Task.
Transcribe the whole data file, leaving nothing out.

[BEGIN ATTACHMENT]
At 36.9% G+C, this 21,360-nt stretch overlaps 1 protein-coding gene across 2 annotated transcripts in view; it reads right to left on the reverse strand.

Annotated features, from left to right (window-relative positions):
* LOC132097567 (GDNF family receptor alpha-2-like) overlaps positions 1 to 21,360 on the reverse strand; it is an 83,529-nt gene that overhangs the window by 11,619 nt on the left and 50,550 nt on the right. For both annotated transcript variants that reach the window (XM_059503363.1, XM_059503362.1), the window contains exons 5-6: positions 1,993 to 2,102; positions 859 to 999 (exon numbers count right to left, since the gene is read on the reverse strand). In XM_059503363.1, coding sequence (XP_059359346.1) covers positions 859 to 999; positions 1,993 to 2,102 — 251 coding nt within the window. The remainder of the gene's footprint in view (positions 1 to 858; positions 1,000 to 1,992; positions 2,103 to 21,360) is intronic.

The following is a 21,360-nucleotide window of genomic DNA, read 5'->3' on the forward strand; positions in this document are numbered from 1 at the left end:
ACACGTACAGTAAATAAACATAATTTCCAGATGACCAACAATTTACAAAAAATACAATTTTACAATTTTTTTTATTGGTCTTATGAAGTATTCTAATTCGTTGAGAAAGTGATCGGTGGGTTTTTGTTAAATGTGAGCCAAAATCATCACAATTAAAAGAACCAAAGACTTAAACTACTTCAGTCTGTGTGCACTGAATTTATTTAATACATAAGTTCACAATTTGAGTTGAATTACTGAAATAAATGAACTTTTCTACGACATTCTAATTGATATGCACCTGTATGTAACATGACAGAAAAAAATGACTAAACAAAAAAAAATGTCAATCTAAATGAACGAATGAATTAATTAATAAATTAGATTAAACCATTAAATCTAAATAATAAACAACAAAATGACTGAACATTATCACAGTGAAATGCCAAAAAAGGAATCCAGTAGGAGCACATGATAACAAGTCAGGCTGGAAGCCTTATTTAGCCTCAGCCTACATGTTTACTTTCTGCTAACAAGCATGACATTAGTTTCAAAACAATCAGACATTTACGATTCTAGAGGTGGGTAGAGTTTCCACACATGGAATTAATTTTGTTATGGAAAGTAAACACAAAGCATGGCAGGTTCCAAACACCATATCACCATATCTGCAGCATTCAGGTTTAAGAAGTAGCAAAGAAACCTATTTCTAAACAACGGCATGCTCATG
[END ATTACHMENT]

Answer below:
At 36.9% G+C, this 21,360-nt stretch overlaps 1 protein-coding gene across 2 annotated transcripts in view; it reads right to left on the reverse strand.

Annotated features, from left to right (window-relative positions):
* LOC132097567 (GDNF family receptor alpha-2-like) overlaps positions 1 to 21,360 on the reverse strand; it is an 83,529-nt gene that overhangs the window by 11,619 nt on the left and 50,550 nt on the right. For both annotated transcript variants that reach the window (XM_059503363.1, XM_059503362.1), the window contains exons 5-6: positions 1,993 to 2,102; positions 859 to 999 (exon numbers count right to left, since the gene is read on the reverse strand). In XM_059503363.1, coding sequence (XP_059359346.1) covers positions 859 to 999; positions 1,993 to 2,102 — 251 coding nt within the window. The remainder of the gene's footprint in view (positions 1 to 858; positions 1,000 to 1,992; positions 2,103 to 21,360) is intronic.

The following is a 21,360-nucleotide window of genomic DNA, read 5'->3' on the forward strand; positions in this document are numbered from 1 at the left end:
ACACGTACAGTAAATAAACATAATTTCCAGATGACCAACAATTTACAAAAAATACAATTTTACAATTTTTTTTATTGGTCTTATGAAGTATTCTAATTCGTTGAGAAAGTGATCGGTGGGTTTTTGTTAAATGTGAGCCAAAATCATCACAATTAAAAGAACCAAAGACTTAAACTACTTCAGTCTGTGTGCACTGAATTTATTTAATACATAAGTTCACAATTTGAGTTGAATTACTGAAATAAATGAACTTTTCTACGACATTCTAATTGATATGCACCTGTATGTAACATGACAGAAAAAAATGACTAAACAAAAAAAAATGTCAATCTAAATGAACGAATGAATTAATTAATAAATTAGATTAAACCATTAAATCTAAATAATAAACAACAAAATGACTGAACATTATCACAGTGAAATGCCAAAAAAGGAATCCAGTAGGAGCACATGATAACAAGTCAGGCTGGAAGCCTTATTTAGCCTCAGCCTACATGTTTACTTTCTGCTAACAAGCATGACATTAGTTTCAAAACAATCAGACATTTACGATTCTAGAGGTGGGTAGAGTTTCCACACATGGAATTAATTTTGTTATGGAAAGTAAACACAAAGCATGGCAGGTTCCAAACACCATATCACCATATCTGCAGCATTCAGGTTTAAGAAGTAGCAAAGAAACCTATTTCTAAACAACGGCATGCTCATG